Docker and Kubernetes are two very popular technologies in containerization, a form of operating system virtualization in which applications are run in isolated software units called containers. 



To fully understand Docker vs Kubernetes and the differences between them, it’s best to first understand containerization.

Docker and Kubernetes are two very popular technologies in containerization, a form of operating system virtualization in which applications are run in isolated software units called containers

Docker is a type of container “runtime,” or program that actually runs the container on a host operating system. Examples of other container runtimes include containerd, Windows Containers, and runC. Kubernetes is a platform for managing and orchestrating multiple containers. 

Orchestration platforms like Kubernetes and container runtimes like Docker are typically used together to accelerate microservices and streamline DevOps. Orchestration technologies, when used in conjunction with container runtimes, make application development and deployment faster, easier, and more bug-free. Docker has typically been used with Kubernetes, but due to the recent deprecation of Docker by Kubernetes, this will no longer be the case. 

Docker vs. Kubernetes: What Is Containerization?

Containerization is the process of virtualizing operating systems by packaging application code into “containers” that make the applications self-contained and thus runnable on any type of infrastructure—i.e., inside virtual machines, in the cloud, or on bare metal—without needing to be refactored. 

Containerization allows developers to create and deploy applications faster and more securely because every application’s code is bundled with the related configuration files, libraries, and dependencies required to run it.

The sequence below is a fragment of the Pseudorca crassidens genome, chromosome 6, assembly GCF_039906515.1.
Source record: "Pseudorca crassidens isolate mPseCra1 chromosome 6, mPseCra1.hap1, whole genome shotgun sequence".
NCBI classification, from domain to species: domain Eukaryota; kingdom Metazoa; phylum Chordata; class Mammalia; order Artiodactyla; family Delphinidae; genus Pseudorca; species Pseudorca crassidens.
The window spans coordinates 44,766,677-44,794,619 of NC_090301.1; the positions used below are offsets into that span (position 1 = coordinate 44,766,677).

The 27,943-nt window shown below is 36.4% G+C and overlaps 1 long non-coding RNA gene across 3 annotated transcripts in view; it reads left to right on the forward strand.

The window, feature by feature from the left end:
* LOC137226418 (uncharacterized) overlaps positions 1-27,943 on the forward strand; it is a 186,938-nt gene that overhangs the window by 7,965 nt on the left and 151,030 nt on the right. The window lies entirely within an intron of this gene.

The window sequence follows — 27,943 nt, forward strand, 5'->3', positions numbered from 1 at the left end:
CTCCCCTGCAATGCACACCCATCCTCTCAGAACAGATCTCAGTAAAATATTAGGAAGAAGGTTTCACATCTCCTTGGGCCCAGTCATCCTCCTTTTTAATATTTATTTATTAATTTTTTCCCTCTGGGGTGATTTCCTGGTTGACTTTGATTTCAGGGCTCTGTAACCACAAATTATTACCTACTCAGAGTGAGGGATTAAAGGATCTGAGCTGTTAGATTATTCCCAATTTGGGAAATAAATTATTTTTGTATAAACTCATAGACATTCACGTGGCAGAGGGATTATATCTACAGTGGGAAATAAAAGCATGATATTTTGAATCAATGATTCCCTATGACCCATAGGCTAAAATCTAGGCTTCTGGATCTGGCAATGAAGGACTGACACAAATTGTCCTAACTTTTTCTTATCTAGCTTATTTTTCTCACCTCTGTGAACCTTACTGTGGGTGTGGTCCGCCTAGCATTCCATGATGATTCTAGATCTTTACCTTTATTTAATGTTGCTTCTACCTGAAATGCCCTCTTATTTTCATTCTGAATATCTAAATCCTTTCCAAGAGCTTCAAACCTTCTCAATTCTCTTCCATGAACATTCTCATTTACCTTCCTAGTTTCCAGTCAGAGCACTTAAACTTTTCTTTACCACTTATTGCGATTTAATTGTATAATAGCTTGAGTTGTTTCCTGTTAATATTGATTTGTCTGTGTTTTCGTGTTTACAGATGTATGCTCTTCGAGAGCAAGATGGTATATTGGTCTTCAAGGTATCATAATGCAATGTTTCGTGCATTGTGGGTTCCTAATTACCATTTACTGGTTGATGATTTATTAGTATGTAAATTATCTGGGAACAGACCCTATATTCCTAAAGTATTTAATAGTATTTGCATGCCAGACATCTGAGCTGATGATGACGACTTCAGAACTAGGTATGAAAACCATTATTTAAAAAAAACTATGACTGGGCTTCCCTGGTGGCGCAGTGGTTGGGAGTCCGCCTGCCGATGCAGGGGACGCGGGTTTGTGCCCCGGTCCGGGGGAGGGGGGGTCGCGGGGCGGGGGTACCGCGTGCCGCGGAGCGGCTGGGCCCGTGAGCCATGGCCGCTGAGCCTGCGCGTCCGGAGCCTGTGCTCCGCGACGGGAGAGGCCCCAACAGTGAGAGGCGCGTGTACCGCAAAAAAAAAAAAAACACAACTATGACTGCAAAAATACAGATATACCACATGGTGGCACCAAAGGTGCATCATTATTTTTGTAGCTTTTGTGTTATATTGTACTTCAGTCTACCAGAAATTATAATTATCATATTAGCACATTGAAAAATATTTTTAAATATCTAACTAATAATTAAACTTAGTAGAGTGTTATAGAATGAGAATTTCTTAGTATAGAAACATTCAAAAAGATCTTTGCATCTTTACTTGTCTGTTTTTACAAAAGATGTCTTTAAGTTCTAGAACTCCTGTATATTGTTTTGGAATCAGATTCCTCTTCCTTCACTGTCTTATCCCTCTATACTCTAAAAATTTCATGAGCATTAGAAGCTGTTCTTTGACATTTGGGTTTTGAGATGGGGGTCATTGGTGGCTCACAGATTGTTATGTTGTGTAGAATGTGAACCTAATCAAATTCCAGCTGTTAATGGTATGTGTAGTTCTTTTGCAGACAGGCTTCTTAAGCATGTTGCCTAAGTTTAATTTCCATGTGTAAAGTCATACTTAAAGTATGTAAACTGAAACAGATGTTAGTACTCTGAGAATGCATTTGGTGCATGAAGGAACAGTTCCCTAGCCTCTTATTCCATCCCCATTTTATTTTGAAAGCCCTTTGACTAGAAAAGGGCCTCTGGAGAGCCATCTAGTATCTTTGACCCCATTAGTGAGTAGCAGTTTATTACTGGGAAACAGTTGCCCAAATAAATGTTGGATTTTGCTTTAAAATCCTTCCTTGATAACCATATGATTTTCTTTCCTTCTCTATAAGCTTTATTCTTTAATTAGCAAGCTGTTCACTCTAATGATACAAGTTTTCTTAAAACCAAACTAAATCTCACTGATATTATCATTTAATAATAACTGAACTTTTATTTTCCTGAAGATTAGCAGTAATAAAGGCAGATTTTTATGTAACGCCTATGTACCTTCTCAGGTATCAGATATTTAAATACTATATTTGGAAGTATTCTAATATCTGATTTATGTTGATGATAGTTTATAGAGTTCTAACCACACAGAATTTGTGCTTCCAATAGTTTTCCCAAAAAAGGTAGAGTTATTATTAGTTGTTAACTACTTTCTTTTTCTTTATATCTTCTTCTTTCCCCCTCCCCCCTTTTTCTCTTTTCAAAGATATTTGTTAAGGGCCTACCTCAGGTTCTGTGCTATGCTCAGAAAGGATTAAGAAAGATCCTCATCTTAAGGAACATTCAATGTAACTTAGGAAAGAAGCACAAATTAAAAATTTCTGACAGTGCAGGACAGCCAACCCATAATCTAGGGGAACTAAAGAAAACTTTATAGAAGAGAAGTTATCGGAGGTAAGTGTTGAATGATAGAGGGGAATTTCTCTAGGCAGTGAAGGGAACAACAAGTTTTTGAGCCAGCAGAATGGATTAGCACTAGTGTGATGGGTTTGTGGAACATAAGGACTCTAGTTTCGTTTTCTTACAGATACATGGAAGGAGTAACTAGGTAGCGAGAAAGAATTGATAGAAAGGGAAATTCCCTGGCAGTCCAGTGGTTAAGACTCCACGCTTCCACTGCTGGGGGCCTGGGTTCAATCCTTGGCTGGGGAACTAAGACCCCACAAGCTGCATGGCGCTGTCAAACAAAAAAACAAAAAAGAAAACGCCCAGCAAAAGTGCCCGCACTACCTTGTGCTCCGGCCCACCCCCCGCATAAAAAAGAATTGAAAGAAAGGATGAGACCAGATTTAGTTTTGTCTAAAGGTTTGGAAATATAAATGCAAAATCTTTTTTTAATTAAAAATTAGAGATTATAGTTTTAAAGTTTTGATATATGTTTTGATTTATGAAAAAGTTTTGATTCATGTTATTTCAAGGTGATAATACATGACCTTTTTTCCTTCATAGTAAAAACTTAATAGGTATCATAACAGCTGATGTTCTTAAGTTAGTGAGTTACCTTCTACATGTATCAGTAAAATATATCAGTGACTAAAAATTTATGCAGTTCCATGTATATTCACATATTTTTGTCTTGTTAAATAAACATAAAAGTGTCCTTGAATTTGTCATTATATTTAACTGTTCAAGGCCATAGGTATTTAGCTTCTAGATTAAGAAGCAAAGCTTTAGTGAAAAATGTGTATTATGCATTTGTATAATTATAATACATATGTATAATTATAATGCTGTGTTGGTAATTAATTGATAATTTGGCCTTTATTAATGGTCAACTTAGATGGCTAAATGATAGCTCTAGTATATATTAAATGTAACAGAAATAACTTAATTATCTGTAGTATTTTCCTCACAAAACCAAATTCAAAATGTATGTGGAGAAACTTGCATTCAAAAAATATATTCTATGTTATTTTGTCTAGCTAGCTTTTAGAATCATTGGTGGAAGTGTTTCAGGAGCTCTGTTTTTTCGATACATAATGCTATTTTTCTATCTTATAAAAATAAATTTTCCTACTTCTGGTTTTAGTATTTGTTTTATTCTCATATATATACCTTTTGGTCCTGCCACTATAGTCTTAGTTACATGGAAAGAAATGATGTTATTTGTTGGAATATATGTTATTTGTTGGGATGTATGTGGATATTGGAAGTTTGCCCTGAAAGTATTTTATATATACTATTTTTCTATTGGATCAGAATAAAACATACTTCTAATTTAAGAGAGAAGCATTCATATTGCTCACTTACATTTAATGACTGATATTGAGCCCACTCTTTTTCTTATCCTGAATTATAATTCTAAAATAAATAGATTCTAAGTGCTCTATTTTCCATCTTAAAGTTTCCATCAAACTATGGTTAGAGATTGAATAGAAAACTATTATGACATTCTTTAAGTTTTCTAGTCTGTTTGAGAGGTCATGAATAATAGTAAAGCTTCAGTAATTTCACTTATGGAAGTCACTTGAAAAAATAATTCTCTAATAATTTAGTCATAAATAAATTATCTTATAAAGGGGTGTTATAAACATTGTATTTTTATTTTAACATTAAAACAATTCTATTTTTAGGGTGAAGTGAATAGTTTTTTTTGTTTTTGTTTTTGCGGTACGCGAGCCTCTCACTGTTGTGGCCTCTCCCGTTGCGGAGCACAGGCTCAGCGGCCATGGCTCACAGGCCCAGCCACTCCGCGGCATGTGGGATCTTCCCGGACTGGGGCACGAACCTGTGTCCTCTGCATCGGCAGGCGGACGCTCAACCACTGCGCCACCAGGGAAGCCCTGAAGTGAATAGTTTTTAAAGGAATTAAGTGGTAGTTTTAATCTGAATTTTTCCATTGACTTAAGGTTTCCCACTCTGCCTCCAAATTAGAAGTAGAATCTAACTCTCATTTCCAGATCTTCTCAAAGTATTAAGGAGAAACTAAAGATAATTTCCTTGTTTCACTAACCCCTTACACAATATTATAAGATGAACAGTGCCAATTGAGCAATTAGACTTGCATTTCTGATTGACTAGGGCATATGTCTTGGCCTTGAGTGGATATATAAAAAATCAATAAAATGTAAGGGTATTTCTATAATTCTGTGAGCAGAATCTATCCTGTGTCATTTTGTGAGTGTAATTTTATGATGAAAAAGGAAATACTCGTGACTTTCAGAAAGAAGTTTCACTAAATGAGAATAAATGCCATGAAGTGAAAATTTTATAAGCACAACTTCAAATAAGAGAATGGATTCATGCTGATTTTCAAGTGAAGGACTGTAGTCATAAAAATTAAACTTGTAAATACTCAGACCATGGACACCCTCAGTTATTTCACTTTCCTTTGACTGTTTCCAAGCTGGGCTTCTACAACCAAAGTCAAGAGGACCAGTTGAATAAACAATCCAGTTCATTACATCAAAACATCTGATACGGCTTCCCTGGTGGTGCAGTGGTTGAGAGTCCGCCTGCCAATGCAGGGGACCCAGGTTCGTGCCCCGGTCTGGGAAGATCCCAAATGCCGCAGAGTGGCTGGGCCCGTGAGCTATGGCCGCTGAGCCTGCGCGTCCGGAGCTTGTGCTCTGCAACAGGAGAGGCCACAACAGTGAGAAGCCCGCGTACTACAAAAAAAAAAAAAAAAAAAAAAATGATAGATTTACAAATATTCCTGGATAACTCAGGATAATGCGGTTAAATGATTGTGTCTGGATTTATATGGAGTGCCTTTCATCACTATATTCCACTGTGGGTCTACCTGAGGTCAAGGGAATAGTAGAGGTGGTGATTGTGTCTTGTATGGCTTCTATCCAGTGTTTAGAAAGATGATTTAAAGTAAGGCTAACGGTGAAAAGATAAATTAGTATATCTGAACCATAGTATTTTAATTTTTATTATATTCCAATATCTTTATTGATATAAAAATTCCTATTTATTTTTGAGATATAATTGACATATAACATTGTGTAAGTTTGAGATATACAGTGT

The concept of “containerization” is the idea that by breaking things down into sub-components, you can make them much easier to put together, take apart, and move around. This enables you to create larger things that are much greater than the sum of their parts. 

Although containerization technology has been around for decades, the advent of the Docker Engine in 2013 rapidly accelerated its adoption and made it mainstream. 

What Is Docker?

Docker is an open source platform for building and running applications inside of containers. The software that hosts the containers is called Docker Engine. Docker was invented in 2013 and is developed by Docker, Inc

What Is Kubernetes?

Kubernetes, also known as K8s, is an open source system for automating the deployment, scaling, and management of containerized applications. It was originally designed by Google and is now maintained by the Cloud Native Computing Foundation.

Advantages of Docker

Docker’s ability to package and run applications in isolated environments (i.e., containers) means application developers don’t have to rely on whatever is installed on the host. They can easily share containers while building applications and be certain that everyone is using the same container that works in the same way.

The container then becomes the distribution and testing environment for the application, and when it’s ready, you can deploy the application into your production environment either as a container or an orchestrated service. 

Docker offers the following advantages:

Agile application development: Docker accelerates the development life cycle by providing standardized environments in which developers can work via local containers that are great for continuous integration and continuous delivery (CI/CD) workflows.